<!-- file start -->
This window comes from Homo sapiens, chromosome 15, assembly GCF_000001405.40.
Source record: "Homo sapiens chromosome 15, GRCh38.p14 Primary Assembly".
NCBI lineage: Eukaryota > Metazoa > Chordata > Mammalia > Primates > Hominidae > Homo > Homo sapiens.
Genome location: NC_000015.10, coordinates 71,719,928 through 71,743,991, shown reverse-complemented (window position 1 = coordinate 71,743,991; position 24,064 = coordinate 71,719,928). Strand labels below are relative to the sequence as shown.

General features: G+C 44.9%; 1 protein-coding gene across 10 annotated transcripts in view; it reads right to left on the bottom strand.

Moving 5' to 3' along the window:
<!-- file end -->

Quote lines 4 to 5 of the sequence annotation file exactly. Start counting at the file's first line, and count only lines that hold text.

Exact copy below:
Genome location: NC_000015.10, coordinates 71,719,928 through 71,743,991, shown reverse-complemented (window position 1 = coordinate 71,743,991; position 24,064 = coordinate 71,719,928). Strand labels below are relative to the sequence as shown.

General features: G+C 44.9%; 1 protein-coding gene across 10 annotated transcripts in view; it reads right to left on the bottom strand.